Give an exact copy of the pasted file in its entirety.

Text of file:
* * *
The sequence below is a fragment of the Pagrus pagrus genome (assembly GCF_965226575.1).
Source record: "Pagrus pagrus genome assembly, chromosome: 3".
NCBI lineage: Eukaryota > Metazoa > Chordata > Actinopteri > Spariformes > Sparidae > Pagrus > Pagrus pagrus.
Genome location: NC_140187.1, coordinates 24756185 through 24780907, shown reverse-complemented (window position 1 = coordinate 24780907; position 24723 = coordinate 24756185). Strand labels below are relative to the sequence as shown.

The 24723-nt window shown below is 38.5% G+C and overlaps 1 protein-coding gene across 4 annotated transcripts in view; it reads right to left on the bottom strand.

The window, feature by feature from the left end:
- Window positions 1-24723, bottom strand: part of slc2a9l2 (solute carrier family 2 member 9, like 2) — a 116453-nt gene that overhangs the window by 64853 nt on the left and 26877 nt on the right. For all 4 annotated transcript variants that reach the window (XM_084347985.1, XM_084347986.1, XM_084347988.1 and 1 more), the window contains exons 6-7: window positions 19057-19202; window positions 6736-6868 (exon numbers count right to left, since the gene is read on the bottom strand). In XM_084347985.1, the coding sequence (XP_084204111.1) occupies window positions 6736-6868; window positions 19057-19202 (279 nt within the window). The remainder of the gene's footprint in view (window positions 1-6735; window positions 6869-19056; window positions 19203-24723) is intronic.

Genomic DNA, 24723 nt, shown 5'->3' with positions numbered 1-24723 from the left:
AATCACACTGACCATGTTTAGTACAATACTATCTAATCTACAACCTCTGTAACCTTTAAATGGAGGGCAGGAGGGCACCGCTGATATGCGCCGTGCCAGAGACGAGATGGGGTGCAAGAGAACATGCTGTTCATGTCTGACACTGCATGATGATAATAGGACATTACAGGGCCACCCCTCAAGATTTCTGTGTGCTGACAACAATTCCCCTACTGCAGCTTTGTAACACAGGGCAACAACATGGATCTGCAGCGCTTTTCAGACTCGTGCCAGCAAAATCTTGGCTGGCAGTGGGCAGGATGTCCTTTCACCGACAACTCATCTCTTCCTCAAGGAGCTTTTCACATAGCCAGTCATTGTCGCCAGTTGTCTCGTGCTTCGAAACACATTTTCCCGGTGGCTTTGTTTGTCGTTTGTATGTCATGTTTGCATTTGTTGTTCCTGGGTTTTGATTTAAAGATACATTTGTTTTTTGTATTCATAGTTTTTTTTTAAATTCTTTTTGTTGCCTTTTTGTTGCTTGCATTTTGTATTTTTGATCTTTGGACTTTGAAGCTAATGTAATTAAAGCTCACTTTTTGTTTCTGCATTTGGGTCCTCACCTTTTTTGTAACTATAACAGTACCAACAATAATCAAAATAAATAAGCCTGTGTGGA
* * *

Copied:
The sequence below is a fragment of the Pagrus pagrus genome (assembly GCF_965226575.1).
Source record: "Pagrus pagrus genome assembly, chromosome: 3".
NCBI lineage: Eukaryota > Metazoa > Chordata > Actinopteri > Spariformes > Sparidae > Pagrus > Pagrus pagrus.
Genome location: NC_140187.1, coordinates 24756185 through 24780907, shown reverse-complemented (window position 1 = coordinate 24780907; position 24723 = coordinate 24756185). Strand labels below are relative to the sequence as shown.

The 24723-nt window shown below is 38.5% G+C and overlaps 1 protein-coding gene across 4 annotated transcripts in view; it reads right to left on the bottom strand.

The window, feature by feature from the left end:
- Window positions 1-24723, bottom strand: part of slc2a9l2 (solute carrier family 2 member 9, like 2) — a 116453-nt gene that overhangs the window by 64853 nt on the left and 26877 nt on the right. For all 4 annotated transcript variants that reach the window (XM_084347985.1, XM_084347986.1, XM_084347988.1 and 1 more), the window contains exons 6-7: window positions 19057-19202; window positions 6736-6868 (exon numbers count right to left, since the gene is read on the bottom strand). In XM_084347985.1, the coding sequence (XP_084204111.1) occupies window positions 6736-6868; window positions 19057-19202 (279 nt within the window). The remainder of the gene's footprint in view (window positions 1-6735; window positions 6869-19056; window positions 19203-24723) is intronic.

Genomic DNA, 24723 nt, shown 5'->3' with positions numbered 1-24723 from the left:
AATCACACTGACCATGTTTAGTACAATACTATCTAATCTACAACCTCTGTAACCTTTAAATGGAGGGCAGGAGGGCACCGCTGATATGCGCCGTGCCAGAGACGAGATGGGGTGCAAGAGAACATGCTGTTCATGTCTGACACTGCATGATGATAATAGGACATTACAGGGCCACCCCTCAAGATTTCTGTGTGCTGACAACAATTCCCCTACTGCAGCTTTGTAACACAGGGCAACAACATGGATCTGCAGCGCTTTTCAGACTCGTGCCAGCAAAATCTTGGCTGGCAGTGGGCAGGATGTCCTTTCACCGACAACTCATCTCTTCCTCAAGGAGCTTTTCACATAGCCAGTCATTGTCGCCAGTTGTCTCGTGCTTCGAAACACATTTTCCCGGTGGCTTTGTTTGTCGTTTGTATGTCATGTTTGCATTTGTTGTTCCTGGGTTTTGATTTAAAGATACATTTGTTTTTTGTATTCATAGTTTTTTTTTAAATTCTTTTTGTTGCCTTTTTGTTGCTTGCATTTTGTATTTTTGATCTTTGGACTTTGAAGCTAATGTAATTAAAGCTCACTTTTTGTTTCTGCATTTGGGTCCTCACCTTTTTTGTAACTATAACAGTACCAACAATAATCAAAATAAATAAGCCTGTGTGGA